Mizuho Financial Stock: Why I See Renewed Upside Potential (NYSE:MFG)
Investment thesis: Mizuho Financial Group may see a rebound higher once market conditions become less volatile due to rising net interest income, an attractive price-to-book ratio, as well as exposure to a strong real estate market.
Mizuho Financial Group, Inc. (NYSE: MFG) has come under price pressure in recent years – and more recently due to growing macroeconomic concerns about inflation.
The purpose of this article is to assess whether Mizuho Financial Group could potentially see an upward rebound from here.
To determine the main sources of risk exposure for Mizuho Financial Group in the current market, I decided to compare the company’s loans by sector for the periods March 2017 and March 2022.
When analyzing lending by sector in March 2017 and March 2022, we can see that finance and insurance as well as real estate accounted for a larger portion of overall lending exposure in 2022 (figures provided in billions of yen expect percentages).
|Industry||March 2017||Percentage (%)||March 2022||Percentage (%)|
|Mining, quarrying and gravel extraction industry||224.8||0.40%||220.7||0.37%|
|Transport and post industry||2032.5||3.61%||2581.5||4.29%|
|Wholesale and retail||4737.2||8.42%||5214.7||8.66%|
|Finance & Insurance||7126.9||12.66%||9032.1||15.01%|
Source: Figures from Mizuho Group – Historical data. Percentages calculated by the author.
The performance of these sectors is expected to be heavily influenced by inflation trends going forward.
Right now, a cheaper yen is making Japanese real estate more attractive to overseas investors – especially from Hong Kong. Moreover, the Bank of Japan has not taken the same approach as the Federal Reserve when it comes to raising rates, opting instead to maintain an accommodative monetary policy. As such, we can expect the Japanese real estate market to still have significant room for growth in the current environment.
That being said, the Bank of Japan’s accommodative monetary policy could end up being a double-edged sword for the financial sector. If interest rates were to remain low in the face of inflationary pressures, this could potentially limit the extent to which the bank can increase net interest income.
We can see that domestic net interest income in fiscal year 2021 was still higher than other years for Mizuho Financial Group. Although we have seen conversely that income net of fees and commissions also increases significantly – inflationary pressures could put pressure on demand due to higher fees – even if interest rates themselves themselves remain low.
This remains a risk both for Mizuho Financial Group as such, as well as for its lending exposure to other financial companies which may come under pressure on domestic net interest income in the future.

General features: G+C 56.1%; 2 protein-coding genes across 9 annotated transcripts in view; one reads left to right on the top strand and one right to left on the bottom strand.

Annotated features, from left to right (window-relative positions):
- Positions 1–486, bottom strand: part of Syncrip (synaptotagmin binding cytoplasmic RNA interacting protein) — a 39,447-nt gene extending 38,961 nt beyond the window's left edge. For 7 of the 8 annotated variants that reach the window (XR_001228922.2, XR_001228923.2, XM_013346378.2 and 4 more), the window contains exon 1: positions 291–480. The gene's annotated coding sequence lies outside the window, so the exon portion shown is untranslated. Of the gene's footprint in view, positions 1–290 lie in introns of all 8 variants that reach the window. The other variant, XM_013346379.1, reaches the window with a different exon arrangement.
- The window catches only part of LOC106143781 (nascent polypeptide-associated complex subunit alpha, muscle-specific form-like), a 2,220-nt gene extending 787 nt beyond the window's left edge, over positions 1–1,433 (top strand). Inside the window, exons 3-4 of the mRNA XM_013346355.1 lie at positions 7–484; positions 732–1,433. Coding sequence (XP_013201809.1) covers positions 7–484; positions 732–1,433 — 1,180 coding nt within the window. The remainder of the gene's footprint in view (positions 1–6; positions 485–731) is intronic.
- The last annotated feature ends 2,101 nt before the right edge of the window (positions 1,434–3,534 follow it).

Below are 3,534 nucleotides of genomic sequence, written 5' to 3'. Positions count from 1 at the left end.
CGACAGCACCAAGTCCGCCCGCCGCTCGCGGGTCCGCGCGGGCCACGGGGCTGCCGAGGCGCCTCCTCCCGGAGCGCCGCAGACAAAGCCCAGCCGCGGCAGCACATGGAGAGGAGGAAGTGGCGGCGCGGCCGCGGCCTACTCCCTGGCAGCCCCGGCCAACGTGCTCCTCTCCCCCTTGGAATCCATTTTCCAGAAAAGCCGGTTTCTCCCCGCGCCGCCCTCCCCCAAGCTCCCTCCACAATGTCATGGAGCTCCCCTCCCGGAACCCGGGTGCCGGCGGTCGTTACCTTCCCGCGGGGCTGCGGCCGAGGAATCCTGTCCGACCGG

With regard to the insurance industry – the degree to which the industry will perform in the future – and therefore the ability of insurance companies to repay loans – will largely depend on the performance of the life insurance industry , which would represent 80% of the overall Japanese market. As the sector has come under pressure in the wake of COVID-19, the market outlook has recently been revised from negative to stable – due to these companies reportedly maintaining strong capital positions as well as interest rate hikes. global interests allowing these companies to better manage reinvestment risk.
Going forward, an important consideration in Mizuho Financial Group’s performance from here will be driven by the broader macroeconomic environment and in part by the monetary policy of the Bank of Japan.
Although interest rates currently remain low, investors expect stronger net interest income growth in the future. Mizuho Financial Group could potentially benefit from lower rates, as relatively cheaper loan repayments could make Mizuho more attractive compared to its international counterparts.
However, if we don’t see evidence of an increase in net interest income, I believe this could be a concern for investors going forward. This could be especially the case if inflation leads to higher fees and commissions, which in turn reduces the demand for loans.
That being said, we can see that the stock appears to be attractively valued on a price-to-book basis, with the book value per share rising steadily over the past ten years, and a close price-to-book ratio. over a period of 10 years. down.
In this regard, although the stock may experience a decline given the volatile macroeconomic situation, I believe that Mizuho Financial Group has significant rebound potential if the company can continue to manage its lending risk effectively and to increase its overall gross profits.
In conclusion, Mizuho Financial Group appears to be trading at an attractive valuation and given the company’s exposure to an attractive real estate market as well as rising net interest income. I believe the stock could have significant upside once market conditions become less volatile.
Additional Disclosure: This article is written “as is” and without warranty. The content represents my opinion only and does not constitute professional investment advice. It is the reader’s responsibility to exercise due diligence and seek investment advice from a licensed professional before making any investment decision. The author assumes no responsibility for any action taken based on the information in this article.